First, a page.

I guess the website never told the telephone robot, and the poor telephone robot must be so overworked and exhausted that it couldn’t call me until two days later, at 4:00 AM. Fortunately, I now have a temporary password for my AT&T online account.

I didn’t get much sleep before Tito woke me up — as he often does — at 5:00 AM by flapping his ears just outside the bedroom doorway. (Sometimes this means he wants to go out, but we’ve trained him to get back in the chair and go back to sleep, which he did this morning.) I was up until the alarm sounded at 5:45.

The next person who tells me how lucky I am because I get to sleep in during the summer is getting kicked in the neck.

Lynn Nottage > George RR Martin

If a primary purpose of combat fiction is to remind us of the horrors of war, you couldn’t pick a more disturbing setting than the Democratic Republic of Congo. The conflict there has killed five million people, including unspeakable terrors of rape and torture.

It is in the DRC that Lynn Nottage sets her Pulitzer-winning 2009 play Ruined. It holds nothing back from the truth of war, displaying the most inhuman moments of evil and forcing us to confront people at their worst.

But it is a play that is, by design, not pessimistic. It’s not naive or simplistic, but it avoids the trap of pessimism so common to 21st century writers, especially Game of Thrones novelist George RR Martin. (I’ve written about his pessimism before.)

Nottage traveled to the DRC and Uganda with the theatre director Kate Whoriskey. They met women and men who had experienced war in its most hideous manifestations. They saw the psychological, emotional, familial, physical, and spiritual decimation caused by the fighting. They spoke with women whose bodies, minds, and souls had been violated and torn asunder.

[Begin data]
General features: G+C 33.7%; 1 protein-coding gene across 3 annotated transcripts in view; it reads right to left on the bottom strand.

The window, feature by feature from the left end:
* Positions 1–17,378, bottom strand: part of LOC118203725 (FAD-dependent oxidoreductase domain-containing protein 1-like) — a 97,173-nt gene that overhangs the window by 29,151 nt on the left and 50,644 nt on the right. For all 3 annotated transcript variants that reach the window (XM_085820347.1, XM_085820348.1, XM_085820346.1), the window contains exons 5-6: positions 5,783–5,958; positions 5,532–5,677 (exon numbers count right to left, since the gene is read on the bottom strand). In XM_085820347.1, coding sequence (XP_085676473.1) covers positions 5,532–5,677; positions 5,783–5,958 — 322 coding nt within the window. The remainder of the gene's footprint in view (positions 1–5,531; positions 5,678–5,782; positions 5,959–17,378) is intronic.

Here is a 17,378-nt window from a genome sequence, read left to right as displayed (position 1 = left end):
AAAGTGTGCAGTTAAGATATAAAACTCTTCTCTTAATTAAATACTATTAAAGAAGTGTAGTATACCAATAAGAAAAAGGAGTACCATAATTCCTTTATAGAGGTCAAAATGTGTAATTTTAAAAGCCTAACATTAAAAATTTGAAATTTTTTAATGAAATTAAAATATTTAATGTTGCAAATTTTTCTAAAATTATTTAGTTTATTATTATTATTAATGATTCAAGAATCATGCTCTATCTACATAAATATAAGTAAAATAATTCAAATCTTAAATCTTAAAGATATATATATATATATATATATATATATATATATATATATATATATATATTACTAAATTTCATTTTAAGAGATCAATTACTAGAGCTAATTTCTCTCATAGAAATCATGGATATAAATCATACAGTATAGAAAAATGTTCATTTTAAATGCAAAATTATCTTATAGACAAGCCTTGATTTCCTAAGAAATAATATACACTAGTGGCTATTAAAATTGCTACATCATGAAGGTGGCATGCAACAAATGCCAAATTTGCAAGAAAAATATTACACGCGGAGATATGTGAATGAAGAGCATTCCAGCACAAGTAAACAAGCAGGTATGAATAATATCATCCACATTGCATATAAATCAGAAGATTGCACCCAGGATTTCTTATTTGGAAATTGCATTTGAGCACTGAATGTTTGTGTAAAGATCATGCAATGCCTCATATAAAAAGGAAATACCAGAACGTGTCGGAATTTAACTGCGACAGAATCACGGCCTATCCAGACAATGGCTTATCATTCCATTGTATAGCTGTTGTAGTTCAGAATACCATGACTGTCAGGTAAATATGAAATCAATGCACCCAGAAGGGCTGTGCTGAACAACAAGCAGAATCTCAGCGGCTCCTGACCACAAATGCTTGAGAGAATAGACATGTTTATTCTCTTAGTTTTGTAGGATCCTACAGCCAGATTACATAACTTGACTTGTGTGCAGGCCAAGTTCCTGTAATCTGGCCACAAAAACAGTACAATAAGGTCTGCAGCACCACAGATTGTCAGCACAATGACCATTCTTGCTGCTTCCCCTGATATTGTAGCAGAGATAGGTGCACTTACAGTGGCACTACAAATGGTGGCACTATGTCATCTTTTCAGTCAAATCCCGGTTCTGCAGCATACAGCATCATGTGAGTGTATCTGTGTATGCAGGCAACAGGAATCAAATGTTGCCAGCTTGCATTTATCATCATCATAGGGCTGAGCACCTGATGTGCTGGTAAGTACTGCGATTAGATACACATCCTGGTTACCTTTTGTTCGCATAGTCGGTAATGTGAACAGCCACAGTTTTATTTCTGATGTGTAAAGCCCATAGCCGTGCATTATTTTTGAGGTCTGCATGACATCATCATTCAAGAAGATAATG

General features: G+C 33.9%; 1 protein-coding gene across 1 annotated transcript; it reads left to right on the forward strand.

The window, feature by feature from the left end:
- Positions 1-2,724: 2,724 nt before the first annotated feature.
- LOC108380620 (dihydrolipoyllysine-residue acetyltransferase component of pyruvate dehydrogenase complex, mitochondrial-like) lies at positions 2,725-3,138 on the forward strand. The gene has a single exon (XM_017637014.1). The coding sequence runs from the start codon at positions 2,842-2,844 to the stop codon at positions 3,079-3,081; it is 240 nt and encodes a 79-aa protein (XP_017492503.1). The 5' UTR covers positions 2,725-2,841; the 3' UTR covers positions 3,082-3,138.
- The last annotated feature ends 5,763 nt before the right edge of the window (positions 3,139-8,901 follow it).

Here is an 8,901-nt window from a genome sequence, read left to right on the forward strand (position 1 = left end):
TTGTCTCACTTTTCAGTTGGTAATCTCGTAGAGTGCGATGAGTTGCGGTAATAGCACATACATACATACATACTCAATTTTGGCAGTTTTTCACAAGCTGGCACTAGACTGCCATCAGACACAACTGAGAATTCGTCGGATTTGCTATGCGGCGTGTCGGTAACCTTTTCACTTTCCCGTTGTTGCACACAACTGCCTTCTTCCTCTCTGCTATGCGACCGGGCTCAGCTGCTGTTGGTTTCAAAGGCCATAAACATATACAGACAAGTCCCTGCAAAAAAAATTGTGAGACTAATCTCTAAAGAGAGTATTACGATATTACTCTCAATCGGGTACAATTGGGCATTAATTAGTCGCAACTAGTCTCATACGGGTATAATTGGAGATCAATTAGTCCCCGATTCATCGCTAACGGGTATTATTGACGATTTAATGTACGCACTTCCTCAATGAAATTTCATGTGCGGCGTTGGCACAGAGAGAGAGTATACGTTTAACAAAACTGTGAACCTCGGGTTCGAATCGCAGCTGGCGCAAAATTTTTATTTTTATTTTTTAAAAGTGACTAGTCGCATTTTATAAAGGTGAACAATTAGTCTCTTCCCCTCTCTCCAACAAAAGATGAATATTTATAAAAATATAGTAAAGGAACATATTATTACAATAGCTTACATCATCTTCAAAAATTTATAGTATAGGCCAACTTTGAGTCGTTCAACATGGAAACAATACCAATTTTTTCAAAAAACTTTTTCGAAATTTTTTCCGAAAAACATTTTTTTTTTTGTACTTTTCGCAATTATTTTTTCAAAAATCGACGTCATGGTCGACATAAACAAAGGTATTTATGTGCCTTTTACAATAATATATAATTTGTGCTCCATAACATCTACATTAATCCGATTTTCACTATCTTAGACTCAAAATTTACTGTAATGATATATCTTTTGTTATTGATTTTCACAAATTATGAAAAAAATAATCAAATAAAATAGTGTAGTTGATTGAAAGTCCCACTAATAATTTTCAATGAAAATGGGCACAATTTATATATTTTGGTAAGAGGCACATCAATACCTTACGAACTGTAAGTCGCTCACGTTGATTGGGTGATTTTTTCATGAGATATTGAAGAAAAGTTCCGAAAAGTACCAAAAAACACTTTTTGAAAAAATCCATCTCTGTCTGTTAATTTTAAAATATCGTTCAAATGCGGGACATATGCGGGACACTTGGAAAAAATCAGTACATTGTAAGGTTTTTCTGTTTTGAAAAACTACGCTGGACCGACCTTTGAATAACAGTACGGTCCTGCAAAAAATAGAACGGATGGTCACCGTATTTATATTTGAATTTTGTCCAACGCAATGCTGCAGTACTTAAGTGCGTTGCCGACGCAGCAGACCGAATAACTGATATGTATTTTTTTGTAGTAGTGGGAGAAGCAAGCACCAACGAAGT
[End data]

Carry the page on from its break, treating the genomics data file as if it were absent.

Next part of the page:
And still Nottage wrote a story of hope.

Whoriskey says it perfectly in her introduction to the play:

She decided [...] in favor of a structure that was true to our experiences in Uganda. What struck both of us from our trip was that while there was incredible chaos in the region, this was home, and people were determined to survive and build lives here. When the media focuses attention on these areas, they often describe the violence, the poverty and the AIDS crisis. It is rare to hear the full story, the positive alongside the negative.

What was so rich about our trip is that we witnessed great beauty, strength and artistry.

[...] On a different trip to the region, Lynn spoke with a Rwandan about life after the genocide. He said to her, “We must fight to sustain the complexity.” This phrase became a mantra for creating the piece. We did not want to focus solely on the damage but also the hope. [...]

Lynn has the gift and genius for looking inside moments of profound disruption, witnessing the chaos, absorbing the psychic damage, and then synthesizing a narrative that shows us we are capable of so much more.

I find no hope in Game of Thrones. I find it to be a story utterly devoid of hope, committed primarily to stylistic innovation (of which it contains plenty) and audience manipulation (which, again, it does well). The fact that Martin cares very little about reflecting the hope we humans so desperately need proves (to me, at least) that he is unwilling to fight to sustain the complexity.

As a result, we don’t get the full story.